A 'fuse' is fitted for protection in case the power cable 'earths' on the body, however (I believe) if the battery cable is securely fitted to eliminate this problem a 'fuse' is not required, that's why I don't use a fuse on my dual (3) battery system !!

THAT'S NOT A EXCUSE FOR YOU NOT TO USE A FUSE !!

It's my choice and I accept all and every risk involved.
I will RECOMEND using circuit breakers at each (+) battery terminal.
Mainey...


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FollowupID: 547854

Follow Up By: Member - Roachie (SA) - Wednesday, Jan 23, 2008 at 08:22

Wednesday, Jan 23, 2008 at 08:22
I agree with Mainey..... I have a 2nd and 3rd battery/ies in the back of my dual cab's cargo box. One of these is identical to the one under the bonnet (ie: I have 2 x Supercharge cranking batteries). That big sucker is permanently joined to the starter battery by a 00 gauge cable (about the thichness of my index finger) and is fed through a length of reinforced hose. It travels along the chassis rail and up through a pre-existing hole in the right mudguard. I have put a "sign" at both terminal ends to warn anybody/everybody that this cable is live at both ends.......

The 3rd battery is more typical of most blokes' set-ups and is charged from the main battery via a Arrid Twin Charge.
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FollowupID: 547865

Reply By: Member - Kiwi Kia - Wednesday, Jan 23, 2008 at 07:37

Wednesday, Jan 23, 2008 at 07:37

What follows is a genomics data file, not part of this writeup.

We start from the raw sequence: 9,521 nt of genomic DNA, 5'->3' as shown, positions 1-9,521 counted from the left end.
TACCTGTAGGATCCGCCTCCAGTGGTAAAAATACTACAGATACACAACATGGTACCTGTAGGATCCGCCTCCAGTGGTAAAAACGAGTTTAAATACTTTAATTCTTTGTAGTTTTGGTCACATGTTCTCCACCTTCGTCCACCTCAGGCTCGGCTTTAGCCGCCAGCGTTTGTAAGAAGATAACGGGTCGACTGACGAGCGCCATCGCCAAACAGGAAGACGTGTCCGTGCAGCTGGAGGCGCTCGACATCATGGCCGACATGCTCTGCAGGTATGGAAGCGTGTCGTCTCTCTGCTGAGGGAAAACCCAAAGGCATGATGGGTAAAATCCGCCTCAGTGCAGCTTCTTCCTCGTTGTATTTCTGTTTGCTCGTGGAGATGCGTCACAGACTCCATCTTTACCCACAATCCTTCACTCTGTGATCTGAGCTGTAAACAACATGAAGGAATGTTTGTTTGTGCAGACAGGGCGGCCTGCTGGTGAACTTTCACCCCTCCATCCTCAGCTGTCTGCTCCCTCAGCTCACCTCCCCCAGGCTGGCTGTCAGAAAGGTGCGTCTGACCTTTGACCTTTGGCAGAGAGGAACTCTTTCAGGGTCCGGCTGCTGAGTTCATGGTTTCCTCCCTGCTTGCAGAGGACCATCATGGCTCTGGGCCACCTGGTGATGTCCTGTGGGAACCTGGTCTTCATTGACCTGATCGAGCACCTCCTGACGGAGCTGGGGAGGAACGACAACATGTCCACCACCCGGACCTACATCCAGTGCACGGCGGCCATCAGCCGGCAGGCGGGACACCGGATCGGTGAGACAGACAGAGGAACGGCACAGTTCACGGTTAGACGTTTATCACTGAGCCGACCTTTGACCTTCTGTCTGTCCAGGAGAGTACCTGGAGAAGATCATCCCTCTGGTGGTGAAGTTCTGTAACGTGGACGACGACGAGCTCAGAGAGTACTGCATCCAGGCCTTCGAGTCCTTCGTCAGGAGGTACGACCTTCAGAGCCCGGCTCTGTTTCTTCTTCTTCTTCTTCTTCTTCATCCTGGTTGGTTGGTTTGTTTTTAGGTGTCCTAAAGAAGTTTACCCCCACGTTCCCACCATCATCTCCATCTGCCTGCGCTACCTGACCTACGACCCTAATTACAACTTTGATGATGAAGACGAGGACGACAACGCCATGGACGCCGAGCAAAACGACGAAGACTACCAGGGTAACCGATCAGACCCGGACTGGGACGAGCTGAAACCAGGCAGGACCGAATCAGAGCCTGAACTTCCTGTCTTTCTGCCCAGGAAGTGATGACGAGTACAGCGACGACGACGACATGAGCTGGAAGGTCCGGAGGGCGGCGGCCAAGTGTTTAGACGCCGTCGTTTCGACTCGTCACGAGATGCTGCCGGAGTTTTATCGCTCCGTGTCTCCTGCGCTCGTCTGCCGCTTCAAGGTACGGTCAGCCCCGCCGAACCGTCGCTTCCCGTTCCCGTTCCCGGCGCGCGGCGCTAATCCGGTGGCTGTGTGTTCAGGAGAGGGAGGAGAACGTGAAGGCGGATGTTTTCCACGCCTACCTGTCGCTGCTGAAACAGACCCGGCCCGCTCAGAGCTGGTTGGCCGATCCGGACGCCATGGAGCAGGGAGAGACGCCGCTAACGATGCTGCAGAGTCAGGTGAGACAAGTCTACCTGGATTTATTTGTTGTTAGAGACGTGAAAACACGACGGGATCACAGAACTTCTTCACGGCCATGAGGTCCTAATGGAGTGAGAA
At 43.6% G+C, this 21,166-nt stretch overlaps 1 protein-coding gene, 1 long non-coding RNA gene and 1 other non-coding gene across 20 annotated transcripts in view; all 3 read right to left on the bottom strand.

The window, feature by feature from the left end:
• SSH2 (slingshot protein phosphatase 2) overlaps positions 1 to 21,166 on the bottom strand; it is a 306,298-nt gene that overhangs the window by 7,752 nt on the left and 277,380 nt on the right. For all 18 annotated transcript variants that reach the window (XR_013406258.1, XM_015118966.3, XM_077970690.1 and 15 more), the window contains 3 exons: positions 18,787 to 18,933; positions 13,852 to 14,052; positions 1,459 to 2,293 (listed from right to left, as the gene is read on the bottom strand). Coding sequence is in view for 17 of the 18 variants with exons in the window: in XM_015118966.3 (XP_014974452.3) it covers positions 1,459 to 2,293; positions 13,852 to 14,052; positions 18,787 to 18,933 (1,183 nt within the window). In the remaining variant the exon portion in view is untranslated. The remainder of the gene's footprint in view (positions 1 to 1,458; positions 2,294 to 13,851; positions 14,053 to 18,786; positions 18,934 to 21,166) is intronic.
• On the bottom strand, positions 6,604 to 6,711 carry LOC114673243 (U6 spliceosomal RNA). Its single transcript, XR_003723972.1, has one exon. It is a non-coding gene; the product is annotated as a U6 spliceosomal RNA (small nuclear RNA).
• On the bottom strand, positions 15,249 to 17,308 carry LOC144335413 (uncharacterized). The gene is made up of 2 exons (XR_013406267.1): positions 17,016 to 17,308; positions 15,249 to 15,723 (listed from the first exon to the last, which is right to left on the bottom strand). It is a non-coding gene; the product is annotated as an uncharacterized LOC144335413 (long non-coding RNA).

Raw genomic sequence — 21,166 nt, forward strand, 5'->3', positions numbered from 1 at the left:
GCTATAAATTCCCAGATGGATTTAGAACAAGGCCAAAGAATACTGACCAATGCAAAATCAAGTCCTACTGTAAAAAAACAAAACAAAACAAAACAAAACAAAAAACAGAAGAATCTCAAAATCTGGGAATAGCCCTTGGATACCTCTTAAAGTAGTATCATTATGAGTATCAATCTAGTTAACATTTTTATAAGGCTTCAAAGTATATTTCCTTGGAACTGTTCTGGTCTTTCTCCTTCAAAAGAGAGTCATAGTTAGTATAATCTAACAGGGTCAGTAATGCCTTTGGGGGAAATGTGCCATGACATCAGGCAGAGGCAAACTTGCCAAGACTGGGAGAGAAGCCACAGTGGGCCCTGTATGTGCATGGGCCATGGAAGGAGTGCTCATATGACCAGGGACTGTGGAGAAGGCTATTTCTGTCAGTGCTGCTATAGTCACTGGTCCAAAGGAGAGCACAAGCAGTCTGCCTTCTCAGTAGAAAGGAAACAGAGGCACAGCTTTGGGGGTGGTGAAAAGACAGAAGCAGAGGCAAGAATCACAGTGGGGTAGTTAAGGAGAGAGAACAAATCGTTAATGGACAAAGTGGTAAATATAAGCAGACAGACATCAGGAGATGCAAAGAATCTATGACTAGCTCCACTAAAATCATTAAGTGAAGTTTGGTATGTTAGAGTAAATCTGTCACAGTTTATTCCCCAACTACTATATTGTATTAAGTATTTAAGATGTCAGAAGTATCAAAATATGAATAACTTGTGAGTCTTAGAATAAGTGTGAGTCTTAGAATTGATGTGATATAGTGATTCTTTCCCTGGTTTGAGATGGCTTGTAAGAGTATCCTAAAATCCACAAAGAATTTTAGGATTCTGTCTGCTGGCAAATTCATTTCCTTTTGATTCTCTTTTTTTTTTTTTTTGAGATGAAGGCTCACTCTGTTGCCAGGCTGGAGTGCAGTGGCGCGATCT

I don't want to muddy the waters but...
A circuit breaker is really to protect against short circuits and the only advantage it has over a fuse is that it can be reset. It will carry arround twice it's rated current for a LONG time before it trips.

I would not use a household 230V circuit breaker. The 12 volt ones from Repco or similar would be a better choice or use an inline fuse and carry a couple of spares.

AnswerID: 283244

Reply By: Member - Bucky (VIC) - Wednesday, Jan 23, 2008 at 07:57

Wednesday, Jan 23, 2008 at 07:57
Drop Derrek from ABR ( advertiser at this site ) an email

I am sure that he will have all your answers for you !

Cheers
Bucky
AnswerID: 283247

Follow Up By: Mainey (wa) - Thursday, Jan 24, 2008 at 10:07

Thursday, Jan 24, 2008 at 10:07
Link to Dereks recomendations

Article By: Derek Bester Updated: 1 Jan 2007

"Fuses
You may fit fuses at either end of the positive battery cable but they will need to be rated at 100 amps and are very expensive.
Most owners do not fit fuses on these cables for the following reasons:

Vehicle manufacturers do not fit fuses between the battery and the solenoid of the starter motor.
There is very little chance of a short circuit between the battery and isolator.
Fuses are a cause of voltage drop and will decrease the charge rate of the auxiliary battery"


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FollowupID: 548122

Reply By: Member - Bucky (VIC) - Wednesday, Jan 23, 2008 at 08:00

Wednesday, Jan 23, 2008 at 08:00
Derrek from www.sidewinder.com.au an email, he is very helpfull

He advertises on this web site as ABR.

Cheers

Bucky


AnswerID: 283248

Reply By: Robin Miller - Wednesday, Jan 23, 2008 at 09:08

Wednesday, Jan 23, 2008 at 09:08
Hi Rob

From your description you don't need high currents and it appears you have a voltage relay type controller and hence use of 16mm2 cable to feed the system.